Here are some flight test problem areas that I encounter frequently. Although all of these could be avoided if the Flight Test Guide was taken to heart, these problem areas continue to occur. This is a result of inadequate preparation, and both the student and instructor not being familiar with the Flight Test Guide. Every word in it is important!
This list is not exhaustive, and is not a substitute for the Flight Test Guide.
Doesn’t know speeds.
Knows speeds but not what they are for.
Can’t adjust speeds for lighter weights (Vref).
Doesn’t know snag reporting or rectification procedure.
Doesn’t know how to keep C of A in force (3 things).
Can’t read weather.
Can’t interpret TAF time subgroups.
Can’t convert Zulu to local time.
Can’t interpret weather (what does it all MEAN?).
Incomplete weather package: no GFA, FD, NOTAMs, PIREPs etc.
Not using LATEST WEATHER for flight planning.
Flight planning not based on existing conditions.
Not using most current pubs (CFS, VNC, VTA, AIM etc.).
Dead reckoning when pilotage would be more appropriate. (As in mountainous terrain.)
Can’t make competent go/no go decision.
No contingency fuel or can’t determine real-world fuel load.
Can’t read moment envelope.
Can’t determine go/no go for short field takeoff (75% rule or equivalent).
Trouble calculating takeoff or landing distance.
No PAlt or wind corrections in performance calculations.
Can’t determine Vr and Vx for short takeoff.
Can’t adjust Vr, Vx or ground roll when flaps used (pre-1980 C-172).
Doesn’t know way around POH.
Using POH for some other aircraft.
Weak or incorrect knowledge of systems.
Doesn’t know VFR weather minimums or special VFR.
Can’t interpret airspace on VNC.
General lack of familiarity with VNC.
Doesn’t know NORDO procedures.
Doesn’t know uncontrolled aerodrome ops.
Can’t read nav and communication boxes on VNC, especially RCO.
No idea how to obtain FISE.
General lack of familiarity and confidence with everything.
Big rev-up and poor power management during start-up.
Brake riding (and lots of it).
And more flat landings.
High crowded approaches.
Approaches with poor airspeed control (usually too fast).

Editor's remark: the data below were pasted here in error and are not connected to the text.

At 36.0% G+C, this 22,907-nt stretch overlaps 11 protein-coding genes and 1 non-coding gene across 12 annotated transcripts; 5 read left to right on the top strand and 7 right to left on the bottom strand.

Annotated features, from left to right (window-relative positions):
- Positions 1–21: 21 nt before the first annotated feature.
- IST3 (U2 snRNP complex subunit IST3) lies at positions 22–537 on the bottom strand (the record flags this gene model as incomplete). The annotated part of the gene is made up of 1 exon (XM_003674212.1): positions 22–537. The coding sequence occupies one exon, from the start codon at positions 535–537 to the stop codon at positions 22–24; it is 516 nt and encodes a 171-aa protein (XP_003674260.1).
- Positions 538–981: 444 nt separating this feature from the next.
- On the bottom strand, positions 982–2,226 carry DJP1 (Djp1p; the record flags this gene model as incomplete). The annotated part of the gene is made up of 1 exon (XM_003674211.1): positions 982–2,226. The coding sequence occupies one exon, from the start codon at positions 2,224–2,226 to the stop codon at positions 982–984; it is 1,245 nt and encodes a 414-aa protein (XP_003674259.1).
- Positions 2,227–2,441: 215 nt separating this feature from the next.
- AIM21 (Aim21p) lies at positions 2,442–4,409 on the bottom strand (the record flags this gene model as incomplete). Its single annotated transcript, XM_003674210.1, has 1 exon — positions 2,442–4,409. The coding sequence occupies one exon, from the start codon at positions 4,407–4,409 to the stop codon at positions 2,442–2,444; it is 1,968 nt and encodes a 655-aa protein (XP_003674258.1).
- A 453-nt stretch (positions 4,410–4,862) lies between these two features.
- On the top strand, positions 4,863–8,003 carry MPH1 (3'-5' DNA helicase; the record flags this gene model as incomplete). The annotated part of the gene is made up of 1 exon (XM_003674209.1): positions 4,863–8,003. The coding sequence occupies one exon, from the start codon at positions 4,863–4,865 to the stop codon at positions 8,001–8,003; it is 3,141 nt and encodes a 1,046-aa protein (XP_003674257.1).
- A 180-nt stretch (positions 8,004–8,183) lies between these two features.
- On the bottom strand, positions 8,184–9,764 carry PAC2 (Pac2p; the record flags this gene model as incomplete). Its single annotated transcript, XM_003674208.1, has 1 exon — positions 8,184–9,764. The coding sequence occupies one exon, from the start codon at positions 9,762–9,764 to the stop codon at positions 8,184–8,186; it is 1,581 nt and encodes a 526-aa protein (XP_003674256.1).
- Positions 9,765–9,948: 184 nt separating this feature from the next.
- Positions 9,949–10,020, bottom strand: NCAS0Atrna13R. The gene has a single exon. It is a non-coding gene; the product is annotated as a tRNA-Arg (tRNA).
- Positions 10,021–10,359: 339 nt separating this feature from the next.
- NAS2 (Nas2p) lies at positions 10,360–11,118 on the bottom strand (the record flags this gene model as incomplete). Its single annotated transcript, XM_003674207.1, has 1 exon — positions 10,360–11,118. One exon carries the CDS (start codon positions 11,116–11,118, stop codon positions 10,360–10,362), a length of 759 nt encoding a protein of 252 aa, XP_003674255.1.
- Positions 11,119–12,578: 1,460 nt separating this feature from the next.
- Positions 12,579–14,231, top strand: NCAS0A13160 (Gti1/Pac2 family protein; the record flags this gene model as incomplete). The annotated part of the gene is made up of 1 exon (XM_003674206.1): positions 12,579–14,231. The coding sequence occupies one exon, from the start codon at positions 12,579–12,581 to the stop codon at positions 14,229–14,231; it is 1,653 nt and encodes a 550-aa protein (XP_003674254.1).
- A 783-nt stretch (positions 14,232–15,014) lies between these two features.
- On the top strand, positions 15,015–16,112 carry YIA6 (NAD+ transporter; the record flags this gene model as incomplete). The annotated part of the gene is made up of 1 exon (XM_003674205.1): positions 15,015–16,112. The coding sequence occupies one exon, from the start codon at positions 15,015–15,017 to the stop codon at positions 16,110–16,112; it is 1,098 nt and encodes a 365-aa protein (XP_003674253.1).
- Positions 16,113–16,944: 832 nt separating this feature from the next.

No glide judgement.
Crappy short or soft field landings, or incorrect procedures used.
No control of touchdown point.
No centreline control.
No go-around initiated in case of crappy approach.
Rough aircraft control trying to save a bad approach.
No organised forced approach procedure.
Using archaic bow-tie forced approach method. (Note to instructors: this method isn’t in the FTM and shouldn’t be used.)
Crowded forced approaches.
No HASEL safety checks or equivalent.
Slipping wrong way (away from turns or away from wind).
Rough aggressive slipping technique.
Diving in slip.
Housekeeping chores not done.
Required radio calls not done.
Incorrect taxi wind inputs.
Incorrect, sloppy or hesitant go-around procedure.
Not initiating a climb in a go-around.
Precautionary crowded with poor energy management.
Poor field choice for forced or precautionary.
Flying forced or precautionary with tailwind.
Unstable low pass in precautionary (usually sinking).
General poor power and energy management.
Skidding turns (It’s not a boat, people…).
Weak knowledge of emergency procedures.
Checklist not used for emergency procedures.
Can’t find specific emergency procedure. (Hint: it might be in the amplified procedures section in the POH if it’s not on the checklist.)
General lack of polish and confidence.
Poor situational awareness.
Mixture control ignored throughout flight.
Poor altitude control 9, 11, nav, divert.
Can’t provide TAS.
No idea why TAS is important.
Can’t explain discrepancy between actual and planned TAS.
Flight plan not opened.
Does not understand flight plan opening at non-ATS aerodrome.
ETAs and fuel specifics not provided, or require prompting.
ETEs and ETAs not accurate.
No idea that revised ETA requires revised fuel considerations.
Creative mental math.
Unable to state endurance.
Poor or non-existent passenger briefings for 21, 22, divert, and all landings